Spread of Renaissance architecture in Europe


 Façade of the Convent of San Esteban (Salamanca).
Façade of the Convent of San Esteban (Salamanca).

The Renaissance was a movement almost restricted to the Italian cultural world during its first two centuries of development (between the fourteenth and sixteenth, approximately), during which, in the rest of Europe, surviving architectural styles, generally linked to Gothic or the late-Romanesque. Finally, in his peak moment, the classical aesthetic renaissance began to spread by the various European countries since its Italian home, due to various reasons: war, annexation of Italian territory, the Italian artists travel to Europe to be employed by the various cuts, etc..

Whatever the reasons, it is true that the spread was more aggressive, paradoxically, by the assimilation of certain anti-classical ideas forged in the Mannerist style booming at that time (early sixteenth century). The classical tratadística was already fully developed, so that architects from outside Italy, in general, had a good command of classical compositional rules and their theories, which already allowed some creative license taken. It should be emphasized that there are scholars who are not considered to Mannerism as a movement linked to the Renaissance, pokies online but as a new and radically opposed to it. Thus, the Mannerist production of other European countries may eventually not be considered a genuine Renaissance architecture. In a sense, you might say, according to this view, that in these countries is typically medieval production combined with post-Renaissance architecture (as in France).

As forms of delivery vary from country to country and even the architecture produced by those countries is actually Renaissance, there is a Renaissance different for each region of Europe, according as the influence came from Italy and the historical moment in which they lived. In general, it appears that the Renaissance gave new elements into the national medieval architecture, still, in many cases hard to distinguish between late Gothic and Renaissance architecture, because it was built based on the combination of both aesthetic.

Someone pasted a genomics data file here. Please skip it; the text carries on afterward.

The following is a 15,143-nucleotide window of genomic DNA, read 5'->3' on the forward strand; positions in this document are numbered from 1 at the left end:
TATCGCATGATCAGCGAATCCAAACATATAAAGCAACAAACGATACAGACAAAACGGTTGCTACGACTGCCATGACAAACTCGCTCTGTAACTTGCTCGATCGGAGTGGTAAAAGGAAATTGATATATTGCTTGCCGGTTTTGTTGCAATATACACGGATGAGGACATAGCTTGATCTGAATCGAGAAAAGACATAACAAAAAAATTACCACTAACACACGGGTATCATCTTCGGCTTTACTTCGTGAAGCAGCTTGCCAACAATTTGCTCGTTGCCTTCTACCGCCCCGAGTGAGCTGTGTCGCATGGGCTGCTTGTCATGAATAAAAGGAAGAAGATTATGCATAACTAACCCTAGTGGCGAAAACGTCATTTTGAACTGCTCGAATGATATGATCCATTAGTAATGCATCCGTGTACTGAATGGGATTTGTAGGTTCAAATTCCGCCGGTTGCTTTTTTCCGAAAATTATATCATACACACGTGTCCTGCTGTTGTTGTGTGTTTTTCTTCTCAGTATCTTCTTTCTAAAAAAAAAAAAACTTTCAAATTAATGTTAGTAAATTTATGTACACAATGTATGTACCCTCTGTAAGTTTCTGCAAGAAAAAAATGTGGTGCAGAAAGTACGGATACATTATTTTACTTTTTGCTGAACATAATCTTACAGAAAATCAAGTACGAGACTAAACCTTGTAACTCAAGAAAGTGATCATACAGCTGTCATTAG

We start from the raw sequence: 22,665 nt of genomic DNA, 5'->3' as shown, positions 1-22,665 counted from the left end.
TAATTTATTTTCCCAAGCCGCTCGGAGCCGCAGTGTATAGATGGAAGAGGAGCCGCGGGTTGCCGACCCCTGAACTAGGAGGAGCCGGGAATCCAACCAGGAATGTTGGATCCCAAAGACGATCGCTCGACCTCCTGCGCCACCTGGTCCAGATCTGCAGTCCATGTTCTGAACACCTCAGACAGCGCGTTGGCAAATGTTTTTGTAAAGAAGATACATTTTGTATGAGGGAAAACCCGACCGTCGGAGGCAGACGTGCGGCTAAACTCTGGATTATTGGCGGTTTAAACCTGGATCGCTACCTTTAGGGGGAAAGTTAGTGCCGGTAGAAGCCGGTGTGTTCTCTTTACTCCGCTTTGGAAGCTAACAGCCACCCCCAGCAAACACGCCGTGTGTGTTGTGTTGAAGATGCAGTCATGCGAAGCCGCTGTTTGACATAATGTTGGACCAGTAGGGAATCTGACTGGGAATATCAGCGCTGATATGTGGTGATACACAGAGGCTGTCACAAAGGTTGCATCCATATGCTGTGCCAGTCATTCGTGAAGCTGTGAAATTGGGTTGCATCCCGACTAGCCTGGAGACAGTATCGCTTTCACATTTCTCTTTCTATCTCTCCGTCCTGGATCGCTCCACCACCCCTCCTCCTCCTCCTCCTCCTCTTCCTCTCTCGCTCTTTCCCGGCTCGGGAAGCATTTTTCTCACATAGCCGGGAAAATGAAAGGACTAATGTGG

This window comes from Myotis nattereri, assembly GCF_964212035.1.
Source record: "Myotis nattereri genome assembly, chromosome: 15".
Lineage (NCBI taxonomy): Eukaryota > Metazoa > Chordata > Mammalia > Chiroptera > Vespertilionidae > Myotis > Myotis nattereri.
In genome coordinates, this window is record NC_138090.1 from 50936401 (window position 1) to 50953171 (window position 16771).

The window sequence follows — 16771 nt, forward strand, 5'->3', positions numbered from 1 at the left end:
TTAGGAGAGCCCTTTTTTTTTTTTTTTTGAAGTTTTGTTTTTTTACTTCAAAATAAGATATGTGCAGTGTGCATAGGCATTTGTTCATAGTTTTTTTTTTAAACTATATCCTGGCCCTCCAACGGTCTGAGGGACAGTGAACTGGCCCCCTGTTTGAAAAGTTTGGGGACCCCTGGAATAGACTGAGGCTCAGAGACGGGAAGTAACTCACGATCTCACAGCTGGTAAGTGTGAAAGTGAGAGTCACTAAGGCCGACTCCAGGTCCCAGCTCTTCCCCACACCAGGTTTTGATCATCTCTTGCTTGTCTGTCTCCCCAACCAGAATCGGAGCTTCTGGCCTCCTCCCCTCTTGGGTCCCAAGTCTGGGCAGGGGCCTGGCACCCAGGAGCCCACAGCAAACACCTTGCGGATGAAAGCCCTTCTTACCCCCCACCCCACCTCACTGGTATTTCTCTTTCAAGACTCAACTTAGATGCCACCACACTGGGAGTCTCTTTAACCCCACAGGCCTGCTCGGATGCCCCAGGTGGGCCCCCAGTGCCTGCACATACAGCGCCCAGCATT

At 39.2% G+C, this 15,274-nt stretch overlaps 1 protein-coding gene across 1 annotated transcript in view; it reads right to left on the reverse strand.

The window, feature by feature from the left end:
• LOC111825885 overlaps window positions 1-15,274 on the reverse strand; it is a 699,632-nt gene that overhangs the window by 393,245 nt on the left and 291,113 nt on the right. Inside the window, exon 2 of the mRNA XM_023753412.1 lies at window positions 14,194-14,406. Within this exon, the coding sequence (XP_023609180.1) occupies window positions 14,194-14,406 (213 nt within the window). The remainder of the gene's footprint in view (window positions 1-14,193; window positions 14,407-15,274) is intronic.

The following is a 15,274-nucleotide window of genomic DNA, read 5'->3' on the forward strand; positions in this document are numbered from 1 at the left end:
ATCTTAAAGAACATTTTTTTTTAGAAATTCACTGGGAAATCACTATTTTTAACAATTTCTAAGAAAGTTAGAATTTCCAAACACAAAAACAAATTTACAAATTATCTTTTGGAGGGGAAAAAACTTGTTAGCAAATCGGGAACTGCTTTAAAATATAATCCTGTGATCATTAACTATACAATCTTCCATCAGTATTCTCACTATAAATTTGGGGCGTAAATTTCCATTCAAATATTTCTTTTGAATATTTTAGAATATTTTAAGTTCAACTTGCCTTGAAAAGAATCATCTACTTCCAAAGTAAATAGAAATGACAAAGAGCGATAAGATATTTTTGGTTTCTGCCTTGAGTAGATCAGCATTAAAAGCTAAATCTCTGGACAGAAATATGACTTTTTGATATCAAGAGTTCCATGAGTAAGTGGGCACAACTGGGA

Renaissance architecture in France

Facade of the Louvre Palace in Paris, the work of Pierre Lescot.
Facade of the Louvre Palace in Paris, the work of Pierre Lescot(right).

France was the first country to embrace enthusiastically the Renaissance style. The Renaissance arrived in the late fifteenth century, when Charles VIII returned in 1496 with some Italian artists after the conquest of Naples. Notably the use of that style in the castles of the Loire Valley, whose first building was the Château d'Amboise (c. 1405), where Leonardo da Vinci spent his last years. The style became prevalent during the reign of Francis I (1515 - 1547). The Château de Chambord (1519 - 1536) is a combination of Gothic structure and Italianate ornament, a style that evolved as architects Sebastiano Serlio, who also worked after 1540 in the Castle of Fontainebleau. There, Italian artists such as Rosso Fiorentino, Francesco Primaticcio , and Niccolò dell'Abbate formed the first School of Fontainebleau. Other architects, such as Philibert Delorme, Jacques du Cerceau Androuet, Jacopo Vignola or Pierre Lescot, also inspired new ideas. Another example is the southwest interior facade of the Louvre Palace in Paris, which was designed by Lescot and covered with reliefs of Jean Goujon. Renaissance architecture still continued to grow strongly in the reigns of Henry II and Henry III.


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